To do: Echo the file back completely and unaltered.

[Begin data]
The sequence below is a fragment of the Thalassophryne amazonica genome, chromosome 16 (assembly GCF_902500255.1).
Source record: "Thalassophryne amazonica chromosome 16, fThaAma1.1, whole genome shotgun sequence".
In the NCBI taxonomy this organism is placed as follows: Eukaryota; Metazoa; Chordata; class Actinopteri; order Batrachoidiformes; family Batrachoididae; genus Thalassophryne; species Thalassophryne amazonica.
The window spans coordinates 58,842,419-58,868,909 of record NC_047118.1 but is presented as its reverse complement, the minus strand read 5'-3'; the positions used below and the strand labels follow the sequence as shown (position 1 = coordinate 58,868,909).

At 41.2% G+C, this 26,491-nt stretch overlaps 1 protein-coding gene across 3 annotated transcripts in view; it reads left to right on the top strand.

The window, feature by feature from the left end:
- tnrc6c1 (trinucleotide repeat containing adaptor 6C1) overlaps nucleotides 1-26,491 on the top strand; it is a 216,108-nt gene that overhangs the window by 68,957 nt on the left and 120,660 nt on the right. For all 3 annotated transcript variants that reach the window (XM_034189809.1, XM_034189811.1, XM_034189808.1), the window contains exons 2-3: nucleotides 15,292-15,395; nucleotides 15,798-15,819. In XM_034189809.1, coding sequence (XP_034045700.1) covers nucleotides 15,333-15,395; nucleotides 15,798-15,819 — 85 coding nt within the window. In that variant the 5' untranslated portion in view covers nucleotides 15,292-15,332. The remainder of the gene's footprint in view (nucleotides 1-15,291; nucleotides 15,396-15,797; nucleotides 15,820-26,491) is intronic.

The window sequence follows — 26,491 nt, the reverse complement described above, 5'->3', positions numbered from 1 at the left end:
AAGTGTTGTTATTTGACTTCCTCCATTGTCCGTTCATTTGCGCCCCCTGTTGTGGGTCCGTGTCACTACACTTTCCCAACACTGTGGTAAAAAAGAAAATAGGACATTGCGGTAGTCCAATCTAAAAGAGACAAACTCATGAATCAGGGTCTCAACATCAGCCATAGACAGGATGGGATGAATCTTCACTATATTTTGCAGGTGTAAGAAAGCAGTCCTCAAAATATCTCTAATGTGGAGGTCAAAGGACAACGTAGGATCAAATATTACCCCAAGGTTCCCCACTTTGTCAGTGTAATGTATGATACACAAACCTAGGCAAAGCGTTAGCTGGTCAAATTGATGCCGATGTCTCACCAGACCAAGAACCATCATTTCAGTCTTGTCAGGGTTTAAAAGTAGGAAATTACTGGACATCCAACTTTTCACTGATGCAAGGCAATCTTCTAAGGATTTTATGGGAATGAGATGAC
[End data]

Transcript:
The sequence below is a fragment of the Thalassophryne amazonica genome, chromosome 16 (assembly GCF_902500255.1).
Source record: "Thalassophryne amazonica chromosome 16, fThaAma1.1, whole genome shotgun sequence".
In the NCBI taxonomy this organism is placed as follows: Eukaryota; Metazoa; Chordata; class Actinopteri; order Batrachoidiformes; family Batrachoididae; genus Thalassophryne; species Thalassophryne amazonica.
The window spans coordinates 58,842,419-58,868,909 of record NC_047118.1 but is presented as its reverse complement, the minus strand read 5'-3'; the positions used below and the strand labels follow the sequence as shown (position 1 = coordinate 58,868,909).

At 41.2% G+C, this 26,491-nt stretch overlaps 1 protein-coding gene across 3 annotated transcripts in view; it reads left to right on the top strand.

The window, feature by feature from the left end:
- tnrc6c1 (trinucleotide repeat containing adaptor 6C1) overlaps nucleotides 1-26,491 on the top strand; it is a 216,108-nt gene that overhangs the window by 68,957 nt on the left and 120,660 nt on the right. For all 3 annotated transcript variants that reach the window (XM_034189809.1, XM_034189811.1, XM_034189808.1), the window contains exons 2-3: nucleotides 15,292-15,395; nucleotides 15,798-15,819. In XM_034189809.1, coding sequence (XP_034045700.1) covers nucleotides 15,333-15,395; nucleotides 15,798-15,819 — 85 coding nt within the window. In that variant the 5' untranslated portion in view covers nucleotides 15,292-15,332. The remainder of the gene's footprint in view (nucleotides 1-15,291; nucleotides 15,396-15,797; nucleotides 15,820-26,491) is intronic.

The window sequence follows — 26,491 nt, the reverse complement described above, 5'->3', positions numbered from 1 at the left end:
AAGTGTTGTTATTTGACTTCCTCCATTGTCCGTTCATTTGCGCCCCCTGTTGTGGGTCCGTGTCACTACACTTTCCCAACACTGTGGTAAAAAAGAAAATAGGACATTGCGGTAGTCCAATCTAAAAGAGACAAACTCATGAATCAGGGTCTCAACATCAGCCATAGACAGGATGGGATGAATCTTCACTATATTTTGCAGGTGTAAGAAAGCAGTCCTCAAAATATCTCTAATGTGGAGGTCAAAGGACAACGTAGGATCAAATATTACCCCAAGGTTCCCCACTTTGTCAGTGTAATGTATGATACACAAACCTAGGCAAAGCGTTAGCTGGTCAAATTGATGCCGATGTCTCACCAGACCAAGAACCATCATTTCAGTCTTGTCAGGGTTTAAAAGTAGGAAATTACTGGACATCCAACTTTTCACTGATGCAAGGCAATCTTCTAAGGATTTTATGGGAATGAGATGAC